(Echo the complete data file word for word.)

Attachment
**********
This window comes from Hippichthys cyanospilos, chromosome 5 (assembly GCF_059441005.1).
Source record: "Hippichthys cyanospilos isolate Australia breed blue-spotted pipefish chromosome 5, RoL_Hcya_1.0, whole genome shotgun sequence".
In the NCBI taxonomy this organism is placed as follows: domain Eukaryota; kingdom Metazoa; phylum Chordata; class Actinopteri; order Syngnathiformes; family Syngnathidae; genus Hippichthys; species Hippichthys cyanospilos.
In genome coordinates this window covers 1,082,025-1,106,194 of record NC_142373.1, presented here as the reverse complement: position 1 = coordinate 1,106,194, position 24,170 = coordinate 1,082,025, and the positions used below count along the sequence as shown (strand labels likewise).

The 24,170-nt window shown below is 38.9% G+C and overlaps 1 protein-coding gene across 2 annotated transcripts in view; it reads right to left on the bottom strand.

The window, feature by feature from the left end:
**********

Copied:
This window comes from Hippichthys cyanospilos, chromosome 5 (assembly GCF_059441005.1).
Source record: "Hippichthys cyanospilos isolate Australia breed blue-spotted pipefish chromosome 5, RoL_Hcya_1.0, whole genome shotgun sequence".
In the NCBI taxonomy this organism is placed as follows: domain Eukaryota; kingdom Metazoa; phylum Chordata; class Actinopteri; order Syngnathiformes; family Syngnathidae; genus Hippichthys; species Hippichthys cyanospilos.
In genome coordinates this window covers 1,082,025-1,106,194 of record NC_142373.1, presented here as the reverse complement: position 1 = coordinate 1,106,194, position 24,170 = coordinate 1,082,025, and the positions used below count along the sequence as shown (strand labels likewise).

The 24,170-nt window shown below is 38.9% G+C and overlaps 1 protein-coding gene across 2 annotated transcripts in view; it reads right to left on the bottom strand.

The window, feature by feature from the left end: